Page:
- Start with a triceps isolation exercise, for example, push-downs.
- Go to the shoulder press, which targets the triceps and shoulders muscles.
- Next, do a bench press, which works the triceps, shoulders, and chest.
With each progressive set, another muscle group will be able to assist. Try hamstrings for the lower body. Start with leg curls to isolate the hamstrings, then go on to stiff-legged deadlifts to target the hams and glutes, and finally lunges to target the hamstrings, glutes, and quads.
The idea of pre-exhaust can be applied to a whole workout. If you want to work your triceps harder, do them first, then your chest. Your chest workout will be limited, but your triceps will be pushed much harder if you do chest first. This can be done on the biceps, back, shoulders, and chest, as well as the calves and thighs.
Variable Resistance Training
In variable resistance training, you use different workout equipment like resistance bands or chains. The sole purpose is to vary the resistance through the range of motion of an exercise. Creating more resistance in order to produce more power is the aim behind this training.
This training technique essentially allows you to lift more where you are strongest, which leads you to the maximal strength at the weakest part of the exercise.
Time Under Tension
Time under tension is often used for strength and conditioning in bodybuilding. It basically relates to how long a muscle is strained during a set. For an average lifter, a set of 10 reps will take anywhere from 15 to 25 seconds, depending on lifting speed. You can trigger significant muscle breakdown and sleeve-busting muscles by putting a muscle under lengthier periods of pressure. Follow these steps to perform time under tension correctly:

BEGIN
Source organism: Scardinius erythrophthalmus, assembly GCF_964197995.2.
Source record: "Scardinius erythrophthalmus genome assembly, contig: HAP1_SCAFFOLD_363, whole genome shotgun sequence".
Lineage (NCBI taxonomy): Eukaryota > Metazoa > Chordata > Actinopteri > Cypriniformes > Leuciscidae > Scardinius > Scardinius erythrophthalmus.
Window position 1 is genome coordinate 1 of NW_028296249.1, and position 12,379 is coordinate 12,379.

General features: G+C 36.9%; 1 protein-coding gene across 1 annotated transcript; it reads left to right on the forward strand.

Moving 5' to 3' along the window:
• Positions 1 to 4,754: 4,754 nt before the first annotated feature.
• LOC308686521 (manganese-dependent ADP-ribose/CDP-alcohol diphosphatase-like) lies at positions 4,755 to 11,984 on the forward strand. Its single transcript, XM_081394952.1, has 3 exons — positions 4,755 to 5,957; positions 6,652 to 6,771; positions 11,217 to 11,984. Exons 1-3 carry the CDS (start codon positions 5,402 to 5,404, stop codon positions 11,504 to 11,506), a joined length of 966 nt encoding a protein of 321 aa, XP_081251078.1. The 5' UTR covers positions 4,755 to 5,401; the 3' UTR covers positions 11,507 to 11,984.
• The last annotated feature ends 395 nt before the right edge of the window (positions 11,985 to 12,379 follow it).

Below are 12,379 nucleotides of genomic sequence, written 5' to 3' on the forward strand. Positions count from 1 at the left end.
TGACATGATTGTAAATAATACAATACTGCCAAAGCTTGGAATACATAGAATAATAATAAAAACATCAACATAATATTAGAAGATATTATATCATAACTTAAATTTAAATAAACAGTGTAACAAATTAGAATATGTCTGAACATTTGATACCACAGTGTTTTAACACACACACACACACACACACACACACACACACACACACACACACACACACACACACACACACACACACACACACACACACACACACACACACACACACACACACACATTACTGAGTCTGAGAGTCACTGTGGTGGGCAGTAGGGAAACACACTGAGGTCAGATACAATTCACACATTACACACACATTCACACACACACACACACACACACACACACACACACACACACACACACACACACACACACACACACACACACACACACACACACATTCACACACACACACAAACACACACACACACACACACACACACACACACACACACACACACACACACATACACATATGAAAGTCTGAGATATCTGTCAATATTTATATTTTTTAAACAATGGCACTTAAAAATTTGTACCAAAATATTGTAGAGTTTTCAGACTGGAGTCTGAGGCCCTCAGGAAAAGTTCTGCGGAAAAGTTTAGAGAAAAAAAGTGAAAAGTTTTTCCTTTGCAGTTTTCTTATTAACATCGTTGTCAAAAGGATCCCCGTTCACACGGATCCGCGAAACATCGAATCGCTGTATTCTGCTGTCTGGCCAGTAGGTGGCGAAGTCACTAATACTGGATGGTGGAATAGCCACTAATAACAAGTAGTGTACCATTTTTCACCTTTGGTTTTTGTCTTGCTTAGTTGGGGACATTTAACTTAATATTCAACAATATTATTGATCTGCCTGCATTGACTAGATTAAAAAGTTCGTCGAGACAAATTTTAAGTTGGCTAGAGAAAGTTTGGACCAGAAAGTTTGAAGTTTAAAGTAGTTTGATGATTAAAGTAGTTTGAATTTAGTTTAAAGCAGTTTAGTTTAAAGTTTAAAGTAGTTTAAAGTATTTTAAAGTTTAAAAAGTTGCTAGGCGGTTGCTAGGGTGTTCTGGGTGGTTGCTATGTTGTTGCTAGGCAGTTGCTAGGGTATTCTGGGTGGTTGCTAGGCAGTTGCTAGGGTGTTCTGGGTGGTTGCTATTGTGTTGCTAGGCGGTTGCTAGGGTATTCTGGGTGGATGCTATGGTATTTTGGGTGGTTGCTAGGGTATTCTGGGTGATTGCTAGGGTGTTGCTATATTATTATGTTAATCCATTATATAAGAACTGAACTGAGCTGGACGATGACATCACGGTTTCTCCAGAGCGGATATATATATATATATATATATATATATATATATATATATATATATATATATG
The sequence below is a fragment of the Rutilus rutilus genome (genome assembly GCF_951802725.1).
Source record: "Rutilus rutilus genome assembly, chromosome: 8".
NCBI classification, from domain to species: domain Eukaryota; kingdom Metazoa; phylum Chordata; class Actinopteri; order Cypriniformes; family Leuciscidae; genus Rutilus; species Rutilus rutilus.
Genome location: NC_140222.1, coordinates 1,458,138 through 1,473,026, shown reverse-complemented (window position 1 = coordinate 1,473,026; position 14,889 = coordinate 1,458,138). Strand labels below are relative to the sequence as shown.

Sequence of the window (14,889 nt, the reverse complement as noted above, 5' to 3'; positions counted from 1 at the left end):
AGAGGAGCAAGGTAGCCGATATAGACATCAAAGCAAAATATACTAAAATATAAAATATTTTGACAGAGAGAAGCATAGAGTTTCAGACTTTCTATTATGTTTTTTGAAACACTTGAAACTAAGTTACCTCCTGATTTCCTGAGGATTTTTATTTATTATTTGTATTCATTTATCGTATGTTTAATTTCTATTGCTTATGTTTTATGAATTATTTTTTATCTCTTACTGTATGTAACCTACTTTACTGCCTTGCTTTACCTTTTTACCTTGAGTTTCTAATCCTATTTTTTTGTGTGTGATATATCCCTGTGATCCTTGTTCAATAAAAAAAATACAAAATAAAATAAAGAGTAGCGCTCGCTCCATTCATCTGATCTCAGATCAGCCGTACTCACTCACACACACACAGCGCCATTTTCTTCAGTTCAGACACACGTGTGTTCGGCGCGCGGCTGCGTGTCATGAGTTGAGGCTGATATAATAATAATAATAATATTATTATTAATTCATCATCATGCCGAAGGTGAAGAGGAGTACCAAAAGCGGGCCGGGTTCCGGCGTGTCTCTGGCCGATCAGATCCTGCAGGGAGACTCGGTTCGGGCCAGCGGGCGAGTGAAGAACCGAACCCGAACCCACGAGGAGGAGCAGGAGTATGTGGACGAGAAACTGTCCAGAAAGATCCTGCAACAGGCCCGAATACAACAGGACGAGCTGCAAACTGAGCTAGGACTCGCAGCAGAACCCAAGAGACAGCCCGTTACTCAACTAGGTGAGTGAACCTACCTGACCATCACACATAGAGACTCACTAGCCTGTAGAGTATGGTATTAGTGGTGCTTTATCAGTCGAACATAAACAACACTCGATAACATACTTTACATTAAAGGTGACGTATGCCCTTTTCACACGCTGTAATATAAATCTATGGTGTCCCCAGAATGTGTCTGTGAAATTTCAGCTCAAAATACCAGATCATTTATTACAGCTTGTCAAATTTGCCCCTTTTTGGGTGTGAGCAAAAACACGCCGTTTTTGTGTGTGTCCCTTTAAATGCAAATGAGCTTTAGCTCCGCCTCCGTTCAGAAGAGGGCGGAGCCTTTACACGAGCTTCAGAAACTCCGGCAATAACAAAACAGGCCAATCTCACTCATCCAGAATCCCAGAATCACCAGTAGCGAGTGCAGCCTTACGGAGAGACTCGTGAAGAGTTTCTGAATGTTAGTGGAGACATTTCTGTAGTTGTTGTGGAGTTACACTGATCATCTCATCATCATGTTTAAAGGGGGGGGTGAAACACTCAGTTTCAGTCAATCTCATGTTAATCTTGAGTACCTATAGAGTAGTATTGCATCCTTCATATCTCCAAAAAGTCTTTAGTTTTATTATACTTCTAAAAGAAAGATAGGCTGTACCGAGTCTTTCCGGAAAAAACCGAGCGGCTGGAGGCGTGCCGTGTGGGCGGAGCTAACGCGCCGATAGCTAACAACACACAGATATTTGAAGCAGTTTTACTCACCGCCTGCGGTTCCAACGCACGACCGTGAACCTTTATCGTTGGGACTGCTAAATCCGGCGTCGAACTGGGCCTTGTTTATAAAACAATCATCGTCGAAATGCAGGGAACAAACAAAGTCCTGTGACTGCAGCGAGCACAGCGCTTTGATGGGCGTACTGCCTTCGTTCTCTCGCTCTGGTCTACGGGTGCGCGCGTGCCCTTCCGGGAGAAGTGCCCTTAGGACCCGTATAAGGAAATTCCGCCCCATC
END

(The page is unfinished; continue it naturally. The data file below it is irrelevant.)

- Beware of the lockout
- Maintain a steady tempo
- The main focus should be the eccentric portion of the movement
- Focus on form
- Incorporate drop sets to help you
- Maintain a high intensity
All the advanced techniques are beneficial in many ways, but breaking through the plateau is the most significant out of them. However, the emphasis of your workouts should be on variety and intensity. You should never do the same workout twice in a row. Having these advanced training techniques in your arsenal can really help mix your workout exercises and intensity.
Along with magnificent benefits, these also serve a variety here. Incorporating these techniques in your training session helps you get some extreme gains, both in strength and mass. Most importantly, don’t get too tempted with these techniques, and do not forget to switch it up every week!